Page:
The man and the machine: Do children learn from and transmit tool-use knowledge acquired from a robot in ways that are comparable to a human model?

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Fong, Frankie TK
Sommer, Kristyn
Redshaw, Jonathan
Kang, Jemima
Nielsen, Mark
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2021
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Abstract

Robots are an increasingly prevalent presence in children’s lives. However, little is known about the ways in which children learn from robots and whether they do so in the same way as they learn from humans. To investigate this, we adapted a previously established imitation paradigm centered on inefficient tool use. Children (3- to 6-year-olds; N = 121) were measured on their acquisition and transmission of normative knowledge modeled by a human or a robot. Children were more likely to adopt use of a normative tool and to transmit this knowledge to another when shown how to do so by the human than when shown how to do so by the robot. Older children (5- and 6-year-olds) were less likely than younger children (3- and 4-year-olds) to select the normative tool. Our findings suggest that preschool children are capable of copying and transmitting normative techniques from both human and robot models, albeit at different rates and dependent on age.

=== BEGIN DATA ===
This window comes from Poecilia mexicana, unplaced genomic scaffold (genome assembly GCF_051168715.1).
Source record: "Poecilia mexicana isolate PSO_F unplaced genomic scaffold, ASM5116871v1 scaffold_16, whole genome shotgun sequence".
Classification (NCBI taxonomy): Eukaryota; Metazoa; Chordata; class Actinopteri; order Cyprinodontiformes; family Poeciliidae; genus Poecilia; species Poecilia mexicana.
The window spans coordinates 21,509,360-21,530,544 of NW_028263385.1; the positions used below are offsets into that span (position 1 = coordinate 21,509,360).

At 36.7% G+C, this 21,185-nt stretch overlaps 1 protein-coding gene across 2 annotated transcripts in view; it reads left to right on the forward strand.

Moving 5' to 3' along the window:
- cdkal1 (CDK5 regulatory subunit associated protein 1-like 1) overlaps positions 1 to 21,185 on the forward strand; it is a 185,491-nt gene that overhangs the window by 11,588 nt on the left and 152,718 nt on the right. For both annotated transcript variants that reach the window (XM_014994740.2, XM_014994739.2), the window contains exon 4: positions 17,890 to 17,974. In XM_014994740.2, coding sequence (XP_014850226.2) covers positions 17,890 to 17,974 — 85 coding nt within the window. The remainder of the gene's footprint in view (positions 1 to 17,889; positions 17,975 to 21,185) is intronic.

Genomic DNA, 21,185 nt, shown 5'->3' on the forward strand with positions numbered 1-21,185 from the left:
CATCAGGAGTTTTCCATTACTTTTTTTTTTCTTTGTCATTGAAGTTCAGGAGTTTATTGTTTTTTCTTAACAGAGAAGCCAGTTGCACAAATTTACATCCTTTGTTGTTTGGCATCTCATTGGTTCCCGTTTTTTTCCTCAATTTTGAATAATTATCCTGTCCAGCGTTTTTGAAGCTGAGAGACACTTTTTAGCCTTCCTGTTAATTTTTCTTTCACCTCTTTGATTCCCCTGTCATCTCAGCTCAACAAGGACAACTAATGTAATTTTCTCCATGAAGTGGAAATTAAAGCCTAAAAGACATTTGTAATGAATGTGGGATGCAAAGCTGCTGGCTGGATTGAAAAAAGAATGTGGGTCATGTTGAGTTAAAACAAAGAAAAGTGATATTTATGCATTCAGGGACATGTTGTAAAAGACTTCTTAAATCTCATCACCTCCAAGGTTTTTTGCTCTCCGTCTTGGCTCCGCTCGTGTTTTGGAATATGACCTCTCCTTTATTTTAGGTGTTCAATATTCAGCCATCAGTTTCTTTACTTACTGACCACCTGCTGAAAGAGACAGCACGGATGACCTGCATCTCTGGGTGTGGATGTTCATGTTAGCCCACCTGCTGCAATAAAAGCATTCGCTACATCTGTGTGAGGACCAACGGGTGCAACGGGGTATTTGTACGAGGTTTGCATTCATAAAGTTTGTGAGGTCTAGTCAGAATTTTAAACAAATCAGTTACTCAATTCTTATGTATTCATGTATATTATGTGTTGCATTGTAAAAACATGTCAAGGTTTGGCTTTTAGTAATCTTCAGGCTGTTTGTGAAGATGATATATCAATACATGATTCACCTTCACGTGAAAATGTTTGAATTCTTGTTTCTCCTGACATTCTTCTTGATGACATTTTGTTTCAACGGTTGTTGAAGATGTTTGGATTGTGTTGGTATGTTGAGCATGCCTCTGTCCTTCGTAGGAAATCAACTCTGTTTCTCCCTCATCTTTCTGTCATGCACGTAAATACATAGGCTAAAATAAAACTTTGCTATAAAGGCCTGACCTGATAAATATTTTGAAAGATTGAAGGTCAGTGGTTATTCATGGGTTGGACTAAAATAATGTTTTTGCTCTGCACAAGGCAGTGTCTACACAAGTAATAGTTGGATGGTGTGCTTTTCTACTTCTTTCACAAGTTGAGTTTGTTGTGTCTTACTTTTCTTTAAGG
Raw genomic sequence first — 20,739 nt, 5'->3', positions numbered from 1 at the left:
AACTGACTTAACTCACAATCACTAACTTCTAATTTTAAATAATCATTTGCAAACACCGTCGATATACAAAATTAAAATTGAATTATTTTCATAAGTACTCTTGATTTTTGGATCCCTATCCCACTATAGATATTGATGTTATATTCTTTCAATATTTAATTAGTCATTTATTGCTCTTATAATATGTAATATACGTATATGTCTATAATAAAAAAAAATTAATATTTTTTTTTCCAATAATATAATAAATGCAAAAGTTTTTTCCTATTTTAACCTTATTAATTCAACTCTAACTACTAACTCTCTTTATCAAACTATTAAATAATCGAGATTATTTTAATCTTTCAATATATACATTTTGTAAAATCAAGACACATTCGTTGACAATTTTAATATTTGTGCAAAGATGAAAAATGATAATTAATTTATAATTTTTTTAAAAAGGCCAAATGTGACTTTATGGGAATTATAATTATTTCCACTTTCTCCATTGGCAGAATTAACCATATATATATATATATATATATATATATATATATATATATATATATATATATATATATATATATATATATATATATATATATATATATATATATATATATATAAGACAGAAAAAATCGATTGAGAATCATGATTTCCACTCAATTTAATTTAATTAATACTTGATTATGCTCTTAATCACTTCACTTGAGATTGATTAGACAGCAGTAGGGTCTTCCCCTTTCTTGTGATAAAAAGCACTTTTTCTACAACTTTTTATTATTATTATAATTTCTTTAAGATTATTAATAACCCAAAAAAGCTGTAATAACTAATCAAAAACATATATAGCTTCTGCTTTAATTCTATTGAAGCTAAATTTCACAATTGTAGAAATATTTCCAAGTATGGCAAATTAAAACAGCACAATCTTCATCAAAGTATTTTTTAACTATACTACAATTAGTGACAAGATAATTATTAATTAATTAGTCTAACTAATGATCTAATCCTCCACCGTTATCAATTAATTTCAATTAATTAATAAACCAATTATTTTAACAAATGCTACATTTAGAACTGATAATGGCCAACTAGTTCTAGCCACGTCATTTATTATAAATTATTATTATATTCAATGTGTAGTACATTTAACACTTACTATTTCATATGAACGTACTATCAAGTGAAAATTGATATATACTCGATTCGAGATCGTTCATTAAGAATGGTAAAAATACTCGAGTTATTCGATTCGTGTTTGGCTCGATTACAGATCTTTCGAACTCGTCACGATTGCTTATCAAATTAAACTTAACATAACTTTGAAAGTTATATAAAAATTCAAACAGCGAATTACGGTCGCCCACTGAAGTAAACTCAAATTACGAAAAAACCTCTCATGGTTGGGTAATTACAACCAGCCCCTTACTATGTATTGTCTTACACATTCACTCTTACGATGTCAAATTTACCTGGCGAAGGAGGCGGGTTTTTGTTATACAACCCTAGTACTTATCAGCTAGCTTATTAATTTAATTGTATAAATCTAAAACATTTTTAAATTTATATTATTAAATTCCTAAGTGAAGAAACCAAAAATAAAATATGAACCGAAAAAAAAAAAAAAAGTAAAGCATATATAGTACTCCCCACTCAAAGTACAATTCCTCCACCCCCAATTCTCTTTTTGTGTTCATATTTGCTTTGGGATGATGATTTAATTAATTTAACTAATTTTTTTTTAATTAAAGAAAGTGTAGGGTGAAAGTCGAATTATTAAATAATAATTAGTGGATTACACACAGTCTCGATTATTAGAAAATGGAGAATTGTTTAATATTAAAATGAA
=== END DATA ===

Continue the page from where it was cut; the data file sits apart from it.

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Journal of Experimental Child Psychology
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Psychology
Cognitive and computational psychology
Sociology and social studies of science and technology
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Fong, FTK; Sommer, K; Redshaw, J; Kang, J; Nielsen, M, The man and the machine: Do children learn from and transmit tool-use knowledge acquired from a robot in ways that are comparable to a human model?, Journal of Experimental Child Psychology, 2021, 208, pp. 105148
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